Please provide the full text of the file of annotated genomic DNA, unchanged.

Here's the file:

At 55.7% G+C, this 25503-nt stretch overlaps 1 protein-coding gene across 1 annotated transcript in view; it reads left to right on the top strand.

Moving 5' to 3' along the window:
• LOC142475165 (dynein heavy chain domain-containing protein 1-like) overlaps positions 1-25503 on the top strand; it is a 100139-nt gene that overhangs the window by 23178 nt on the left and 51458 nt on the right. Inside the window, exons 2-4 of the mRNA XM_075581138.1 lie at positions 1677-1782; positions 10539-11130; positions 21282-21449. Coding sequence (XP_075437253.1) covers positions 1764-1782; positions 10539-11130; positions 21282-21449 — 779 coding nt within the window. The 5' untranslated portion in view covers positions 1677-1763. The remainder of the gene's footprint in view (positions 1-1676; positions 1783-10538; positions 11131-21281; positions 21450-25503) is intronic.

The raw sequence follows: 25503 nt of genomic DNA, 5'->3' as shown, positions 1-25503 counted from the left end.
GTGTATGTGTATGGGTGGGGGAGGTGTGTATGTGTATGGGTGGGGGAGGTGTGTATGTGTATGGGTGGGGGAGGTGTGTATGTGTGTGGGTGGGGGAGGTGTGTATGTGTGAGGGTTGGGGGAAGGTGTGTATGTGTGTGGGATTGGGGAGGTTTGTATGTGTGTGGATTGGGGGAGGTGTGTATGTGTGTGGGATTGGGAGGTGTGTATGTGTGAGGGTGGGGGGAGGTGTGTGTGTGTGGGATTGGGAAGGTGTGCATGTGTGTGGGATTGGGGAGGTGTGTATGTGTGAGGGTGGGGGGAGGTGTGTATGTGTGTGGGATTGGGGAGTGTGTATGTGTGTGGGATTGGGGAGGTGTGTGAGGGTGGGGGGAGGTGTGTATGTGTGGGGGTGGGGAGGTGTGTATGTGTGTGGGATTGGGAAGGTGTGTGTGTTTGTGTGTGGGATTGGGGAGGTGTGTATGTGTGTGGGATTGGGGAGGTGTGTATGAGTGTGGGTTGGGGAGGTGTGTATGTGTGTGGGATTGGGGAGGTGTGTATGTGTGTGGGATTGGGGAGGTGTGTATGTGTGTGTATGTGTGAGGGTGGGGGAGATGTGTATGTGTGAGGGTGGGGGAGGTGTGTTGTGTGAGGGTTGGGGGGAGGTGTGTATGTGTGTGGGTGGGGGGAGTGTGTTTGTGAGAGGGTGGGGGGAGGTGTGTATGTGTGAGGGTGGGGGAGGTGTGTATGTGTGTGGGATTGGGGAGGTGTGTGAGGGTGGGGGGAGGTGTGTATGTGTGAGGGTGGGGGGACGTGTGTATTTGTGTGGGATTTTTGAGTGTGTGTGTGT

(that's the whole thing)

At 55.7% G+C, this 25503-nt stretch overlaps 1 protein-coding gene across 1 annotated transcript in view; it reads left to right on the top strand.

Moving 5' to 3' along the window:
• LOC142475165 (dynein heavy chain domain-containing protein 1-like) overlaps positions 1-25503 on the top strand; it is a 100139-nt gene that overhangs the window by 23178 nt on the left and 51458 nt on the right. Inside the window, exons 2-4 of the mRNA XM_075581138.1 lie at positions 1677-1782; positions 10539-11130; positions 21282-21449. Coding sequence (XP_075437253.1) covers positions 1764-1782; positions 10539-11130; positions 21282-21449 — 779 coding nt within the window. The 5' untranslated portion in view covers positions 1677-1763. The remainder of the gene's footprint in view (positions 1-1676; positions 1783-10538; positions 11131-21281; positions 21450-25503) is intronic.

The raw sequence follows: 25503 nt of genomic DNA, 5'->3' as shown, positions 1-25503 counted from the left end.
GTGTATGTGTATGGGTGGGGGAGGTGTGTATGTGTATGGGTGGGGGAGGTGTGTATGTGTATGGGTGGGGGAGGTGTGTATGTGTGTGGGTGGGGGAGGTGTGTATGTGTGAGGGTTGGGGGAAGGTGTGTATGTGTGTGGGATTGGGGAGGTTTGTATGTGTGTGGATTGGGGGAGGTGTGTATGTGTGTGGGATTGGGAGGTGTGTATGTGTGAGGGTGGGGGGAGGTGTGTGTGTGTGGGATTGGGAAGGTGTGCATGTGTGTGGGATTGGGGAGGTGTGTATGTGTGAGGGTGGGGGGAGGTGTGTATGTGTGTGGGATTGGGGAGTGTGTATGTGTGTGGGATTGGGGAGGTGTGTGAGGGTGGGGGGAGGTGTGTATGTGTGGGGGTGGGGAGGTGTGTATGTGTGTGGGATTGGGAAGGTGTGTGTGTTTGTGTGTGGGATTGGGGAGGTGTGTATGTGTGTGGGATTGGGGAGGTGTGTATGAGTGTGGGTTGGGGAGGTGTGTATGTGTGTGGGATTGGGGAGGTGTGTATGTGTGTGGGATTGGGGAGGTGTGTATGTGTGTGTATGTGTGAGGGTGGGGGAGATGTGTATGTGTGAGGGTGGGGGAGGTGTGTTGTGTGAGGGTTGGGGGGAGGTGTGTATGTGTGTGGGTGGGGGGAGTGTGTTTGTGAGAGGGTGGGGGGAGGTGTGTATGTGTGAGGGTGGGGGAGGTGTGTATGTGTGTGGGATTGGGGAGGTGTGTGAGGGTGGGGGGAGGTGTGTATGTGTGAGGGTGGGGGGACGTGTGTATTTGTGTGGGATTTTTGAGTGTGTGTGTGT